Fine dining. Remember that? Once upon a time if you wanted to treat yourself you’d find the fanciest restaurant you could afford, ideally one where waiters remove crumbs from the tables with little silver scrapers and every dish has artful drips of sauce painstakingly painted on the square, semi-opaque glass plate.
Then recession happened and the restaurant industry changed beyond all recognition. No bookings, utilitarian furniture, all-day casual dining. These days people get more excited about deep fried hot dogs than fine dining. Tell someone you went to the Gilbert Scott and you get a shrug. Tell them you went to Spuntino and they’re all like “OMG I went there last week it was totes nomtastic and it’s staffed by rockabillies they have a secret burger and there’s crack dealers outside”.
One Sunday Mrs MBFBY? and I decided we wanted a bit of a fancy meal. No factory lighting, mismatched cutlery or enamel mugs of popcorn. Shocking news - MBFBY? is a resident of Surbiton. I know, food blogger law states you must live in South East London, but I’m a maverick. Lovely place that it is, culinary pickings in the Surb aren’t too rich (aside from the excellent Sarab and a smattering of chains and curry houses). There is diamond in the well-manicured suburban rough, however - The French Table. It’s been serving high-end modern French/Mediterranean cuisine in a neighbourhood setting for over 10 years now, and has even been on the telly with that chef who likes to say ‘FUCK’ a lot. It’s certainly not ‘this little place I know’ - they’ve been doing serious food to serious acclaim in recent years.
Tell someone you went to the Gilbert Scott and you get a shrug. Tell them you went to Spuntino and they’re all like “OMG I went there last week it was totes nomtastic and it’s staffed by rockabillies they have a secret burger and there’s crack dealers outside”.
They had a table for us so we ambled down there (it was Sunday - one ‘ambles’ on a Sunday. Maybe you even ‘promenade’ if you’re feeling chipper). It’s a tasteful, if somewhat neutral room. Mirrors on the walls, comfy seats, plenty of natural light. They’ve made good use of a small room. The place is crammed with exactly the sort of people you’d expect to see in a fancy restaurant in Surbiton. I’d even put on my terracotta chinos and brogues for the occasion. Imagine that! Dressing up for a meal in 2012! You feel like you need to get a facial tattoo to feel comfortable eating in some places these days.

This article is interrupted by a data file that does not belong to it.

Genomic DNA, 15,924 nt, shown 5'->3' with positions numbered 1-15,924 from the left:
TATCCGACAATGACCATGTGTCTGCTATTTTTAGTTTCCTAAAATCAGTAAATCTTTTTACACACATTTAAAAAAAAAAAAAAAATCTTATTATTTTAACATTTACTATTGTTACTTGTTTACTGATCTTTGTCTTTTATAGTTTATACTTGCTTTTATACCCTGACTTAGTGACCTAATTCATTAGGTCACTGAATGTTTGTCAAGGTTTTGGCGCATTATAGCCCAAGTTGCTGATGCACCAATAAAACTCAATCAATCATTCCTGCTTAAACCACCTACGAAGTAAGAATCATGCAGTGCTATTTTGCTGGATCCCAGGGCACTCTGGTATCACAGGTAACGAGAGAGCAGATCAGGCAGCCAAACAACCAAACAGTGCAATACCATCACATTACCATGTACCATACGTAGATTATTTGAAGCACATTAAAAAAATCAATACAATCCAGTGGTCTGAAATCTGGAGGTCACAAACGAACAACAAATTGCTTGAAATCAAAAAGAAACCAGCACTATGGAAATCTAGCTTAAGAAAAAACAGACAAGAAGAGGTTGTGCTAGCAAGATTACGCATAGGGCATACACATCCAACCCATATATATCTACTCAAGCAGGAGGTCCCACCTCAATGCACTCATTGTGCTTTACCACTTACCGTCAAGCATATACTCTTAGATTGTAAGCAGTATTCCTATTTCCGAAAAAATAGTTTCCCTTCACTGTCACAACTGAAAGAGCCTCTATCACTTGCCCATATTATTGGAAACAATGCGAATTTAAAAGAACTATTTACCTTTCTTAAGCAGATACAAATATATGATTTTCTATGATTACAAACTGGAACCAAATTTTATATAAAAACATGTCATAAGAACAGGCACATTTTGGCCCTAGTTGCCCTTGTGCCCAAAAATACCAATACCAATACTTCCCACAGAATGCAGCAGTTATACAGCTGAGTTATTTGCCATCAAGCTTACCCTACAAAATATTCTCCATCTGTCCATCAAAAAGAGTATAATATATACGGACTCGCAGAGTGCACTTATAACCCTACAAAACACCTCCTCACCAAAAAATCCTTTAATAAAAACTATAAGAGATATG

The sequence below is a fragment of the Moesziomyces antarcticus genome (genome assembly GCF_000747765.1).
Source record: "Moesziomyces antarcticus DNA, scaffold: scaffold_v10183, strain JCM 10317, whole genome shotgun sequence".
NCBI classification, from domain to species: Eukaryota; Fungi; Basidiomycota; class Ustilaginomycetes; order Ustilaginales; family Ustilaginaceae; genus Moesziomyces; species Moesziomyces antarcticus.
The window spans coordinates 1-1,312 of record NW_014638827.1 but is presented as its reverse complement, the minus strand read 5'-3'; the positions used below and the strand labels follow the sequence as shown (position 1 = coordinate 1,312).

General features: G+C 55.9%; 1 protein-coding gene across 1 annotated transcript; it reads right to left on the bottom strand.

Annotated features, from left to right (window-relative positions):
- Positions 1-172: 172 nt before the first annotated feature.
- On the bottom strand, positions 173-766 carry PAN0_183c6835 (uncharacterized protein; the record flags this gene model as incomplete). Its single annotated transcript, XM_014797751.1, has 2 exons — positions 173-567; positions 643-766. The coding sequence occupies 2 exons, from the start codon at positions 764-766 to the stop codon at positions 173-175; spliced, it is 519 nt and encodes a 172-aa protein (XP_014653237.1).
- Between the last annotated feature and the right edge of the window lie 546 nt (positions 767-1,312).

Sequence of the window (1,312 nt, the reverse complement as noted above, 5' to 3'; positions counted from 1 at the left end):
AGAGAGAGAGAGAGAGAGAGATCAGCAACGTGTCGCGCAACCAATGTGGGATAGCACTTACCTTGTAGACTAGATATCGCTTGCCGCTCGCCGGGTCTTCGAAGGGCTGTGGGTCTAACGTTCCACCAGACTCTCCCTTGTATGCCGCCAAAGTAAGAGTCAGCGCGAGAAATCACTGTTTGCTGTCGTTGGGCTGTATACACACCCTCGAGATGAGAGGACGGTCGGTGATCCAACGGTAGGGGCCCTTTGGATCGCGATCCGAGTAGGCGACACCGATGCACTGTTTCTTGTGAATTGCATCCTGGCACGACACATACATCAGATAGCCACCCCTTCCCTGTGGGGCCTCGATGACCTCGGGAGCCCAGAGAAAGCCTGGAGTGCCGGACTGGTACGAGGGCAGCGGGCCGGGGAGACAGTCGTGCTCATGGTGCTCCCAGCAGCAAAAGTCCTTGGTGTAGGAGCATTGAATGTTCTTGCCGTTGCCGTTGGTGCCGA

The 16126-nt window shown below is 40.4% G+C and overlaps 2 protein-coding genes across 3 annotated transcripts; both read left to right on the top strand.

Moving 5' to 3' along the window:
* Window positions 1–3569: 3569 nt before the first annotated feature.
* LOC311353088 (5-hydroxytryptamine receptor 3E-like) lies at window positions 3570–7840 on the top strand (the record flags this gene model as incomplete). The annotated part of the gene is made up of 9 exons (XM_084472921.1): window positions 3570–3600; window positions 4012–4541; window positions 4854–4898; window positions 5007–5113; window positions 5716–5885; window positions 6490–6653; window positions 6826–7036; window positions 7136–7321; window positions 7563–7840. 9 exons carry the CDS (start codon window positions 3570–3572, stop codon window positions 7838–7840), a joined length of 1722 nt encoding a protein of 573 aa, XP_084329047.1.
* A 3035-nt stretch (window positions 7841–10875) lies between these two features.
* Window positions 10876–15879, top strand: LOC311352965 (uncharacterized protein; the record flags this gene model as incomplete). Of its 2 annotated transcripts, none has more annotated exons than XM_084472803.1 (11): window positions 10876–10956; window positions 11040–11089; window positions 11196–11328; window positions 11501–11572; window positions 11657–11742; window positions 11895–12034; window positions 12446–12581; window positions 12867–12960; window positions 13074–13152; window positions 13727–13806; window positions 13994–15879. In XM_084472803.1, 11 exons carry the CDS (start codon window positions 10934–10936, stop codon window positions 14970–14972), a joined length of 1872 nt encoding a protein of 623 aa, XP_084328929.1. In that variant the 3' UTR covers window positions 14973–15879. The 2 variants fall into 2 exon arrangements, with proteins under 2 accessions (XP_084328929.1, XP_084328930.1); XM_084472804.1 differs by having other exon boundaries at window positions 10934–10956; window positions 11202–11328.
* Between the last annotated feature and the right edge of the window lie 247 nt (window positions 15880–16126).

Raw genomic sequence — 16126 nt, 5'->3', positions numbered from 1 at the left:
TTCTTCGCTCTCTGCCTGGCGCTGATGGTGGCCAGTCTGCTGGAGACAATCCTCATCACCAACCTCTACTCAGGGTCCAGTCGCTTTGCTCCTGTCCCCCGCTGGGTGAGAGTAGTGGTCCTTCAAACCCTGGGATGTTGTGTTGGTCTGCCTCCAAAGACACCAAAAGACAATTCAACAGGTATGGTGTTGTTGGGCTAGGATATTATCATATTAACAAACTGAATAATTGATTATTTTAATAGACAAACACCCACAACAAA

We started with some decent cocktails and decided we were going for 3 courses on the set menu at a very reasonable £26.50. To start I had the fancy-pants sounding ‘grilled cuttle fish with potato and raclette cheese salad, lobster froth’. It was an impressive looking dish. I do like a bit of froth. The cuttlefish was tender and bouncy, the lobster flavour binding everything together without overpowering any individual ingredient. The cheese cut through it all occasionally adding a bit of chewiness. Overall, a rich, tasty starter. Very enjoyable indeed.
Mrs MBFBY? had the ‘chicken liver parfait rolled in four spice with toasted brioche’ which she described as “delightful.” I had a nibble too and can confirm it is indeed delightful.
You feel like you need to get a facial tattoo to feel comfortable eating in some places these days.
For main I had the ‘Panaché of fish and scallops with potato gnocchi, crispy samphire and basil sauce’. You know you’re in fine-dining territory when the word ‘panaché’ is being employed. This was, as we say in the north, ‘reet proper good, like’. Juicy fish (cod I think) with scallops, tempura-style samphire and some very, very good gnocci. All swimming in a delicious, buttery basil sauce.
Mrs MBFBY? had the ‘Mille-feuille of sea bream with grilled vegetables, tapenade and beurre blanc’ Look at that. That’s fine-dining turned up to 11. It even comes on a slate. Mrs MBFBY? said it was ‘marvellous’. I tried some. It was.
Dessert was a nutty chocolate brownie with vanilla ice cream. Sounds simple and it was, but it was executed incredibly well. A dirty great brownie with some creamy home-made ice cream made by people who know what they are doing (they have a bakery next door called The French Tarte).
You know you’re in fine-dining territory when the word ‘panaché’ is being employed. This was, as we say in the north, ‘reet proper good, like’.
Mrs MBFBY? had the impressive-looking ‘rhubarb soup with île flottante, crispy nuts and peach sorbet’. More fine-dining stacking. Lovely. She said it was ‘bloody good’. Indeed it was.
The only thing I’d mark The French Table down on was the service. It was slow, drinks took a while and annoyingly when the sommelier told us they were out of the wine we wanted he recommended one which was more than double the price of the original bottle, which meant us awkwardly having to point out we didn’t want to spend that much. A good sommelier should never make you feel awkward for not wanting to spend 70 quid on a bottle of wine.
Overall though we had a grand old time at the French Table on that Sunday afternoon. It was a proper high-calorie fine-dining workout, hop on the train to the ‘burbs and check it out (we’re only 17 mins from Waterloo, you know). The kitchen kept surprising us with inventive dishes that were always more than the sum of their parts - but maintaining a level of simplicity that kept their feet on the ground. It’s impossible to talk about this kind of food without sounding like a wanker, I hope I haven’t disappointed you. It’s also impossible to write an article about Surbiton without predictably mentioning ‘The Good Life’. DAMN. See? Impossible.
MBFBY? was NOT invited to review this restaurant.
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